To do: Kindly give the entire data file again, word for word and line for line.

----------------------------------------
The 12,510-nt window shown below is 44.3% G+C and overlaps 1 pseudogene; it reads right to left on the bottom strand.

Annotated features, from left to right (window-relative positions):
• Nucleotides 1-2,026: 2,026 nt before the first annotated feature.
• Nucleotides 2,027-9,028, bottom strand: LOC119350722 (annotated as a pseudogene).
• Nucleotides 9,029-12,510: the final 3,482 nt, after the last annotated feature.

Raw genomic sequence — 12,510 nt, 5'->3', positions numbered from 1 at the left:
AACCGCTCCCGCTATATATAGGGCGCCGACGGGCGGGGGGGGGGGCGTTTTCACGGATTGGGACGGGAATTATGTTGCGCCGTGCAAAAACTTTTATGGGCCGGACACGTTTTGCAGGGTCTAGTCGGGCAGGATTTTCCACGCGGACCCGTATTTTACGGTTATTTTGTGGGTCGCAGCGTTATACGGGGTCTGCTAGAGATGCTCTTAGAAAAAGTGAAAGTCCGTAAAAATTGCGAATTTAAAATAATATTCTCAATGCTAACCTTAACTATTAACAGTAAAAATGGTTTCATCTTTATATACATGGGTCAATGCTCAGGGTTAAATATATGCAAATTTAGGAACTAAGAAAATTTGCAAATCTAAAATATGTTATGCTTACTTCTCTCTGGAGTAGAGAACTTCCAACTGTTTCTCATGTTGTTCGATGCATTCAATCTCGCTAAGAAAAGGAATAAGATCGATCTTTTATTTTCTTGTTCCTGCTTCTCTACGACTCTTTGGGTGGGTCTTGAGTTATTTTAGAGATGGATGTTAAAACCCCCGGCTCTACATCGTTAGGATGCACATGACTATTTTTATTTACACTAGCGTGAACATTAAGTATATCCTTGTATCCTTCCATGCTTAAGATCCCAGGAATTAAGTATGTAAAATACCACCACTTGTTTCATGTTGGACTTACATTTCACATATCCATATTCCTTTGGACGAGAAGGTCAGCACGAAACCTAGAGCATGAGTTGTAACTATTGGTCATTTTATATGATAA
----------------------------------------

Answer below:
The 12,510-nt window shown below is 44.3% G+C and overlaps 1 pseudogene; it reads right to left on the bottom strand.

Annotated features, from left to right (window-relative positions):
• Nucleotides 1-2,026: 2,026 nt before the first annotated feature.
• Nucleotides 2,027-9,028, bottom strand: LOC119350722 (annotated as a pseudogene).
• Nucleotides 9,029-12,510: the final 3,482 nt, after the last annotated feature.

Raw genomic sequence — 12,510 nt, 5'->3', positions numbered from 1 at the left:
AACCGCTCCCGCTATATATAGGGCGCCGACGGGCGGGGGGGGGGGCGTTTTCACGGATTGGGACGGGAATTATGTTGCGCCGTGCAAAAACTTTTATGGGCCGGACACGTTTTGCAGGGTCTAGTCGGGCAGGATTTTCCACGCGGACCCGTATTTTACGGTTATTTTGTGGGTCGCAGCGTTATACGGGGTCTGCTAGAGATGCTCTTAGAAAAAGTGAAAGTCCGTAAAAATTGCGAATTTAAAATAATATTCTCAATGCTAACCTTAACTATTAACAGTAAAAATGGTTTCATCTTTATATACATGGGTCAATGCTCAGGGTTAAATATATGCAAATTTAGGAACTAAGAAAATTTGCAAATCTAAAATATGTTATGCTTACTTCTCTCTGGAGTAGAGAACTTCCAACTGTTTCTCATGTTGTTCGATGCATTCAATCTCGCTAAGAAAAGGAATAAGATCGATCTTTTATTTTCTTGTTCCTGCTTCTCTACGACTCTTTGGGTGGGTCTTGAGTTATTTTAGAGATGGATGTTAAAACCCCCGGCTCTACATCGTTAGGATGCACATGACTATTTTTATTTACACTAGCGTGAACATTAAGTATATCCTTGTATCCTTCCATGCTTAAGATCCCAGGAATTAAGTATGTAAAATACCACCACTTGTTTCATGTTGGACTTACATTTCACATATCCATATTCCTTTGGACGAGAAGGTCAGCACGAAACCTAGAGCATGAGTTGTAACTATTGGTCATTTTATATGATAA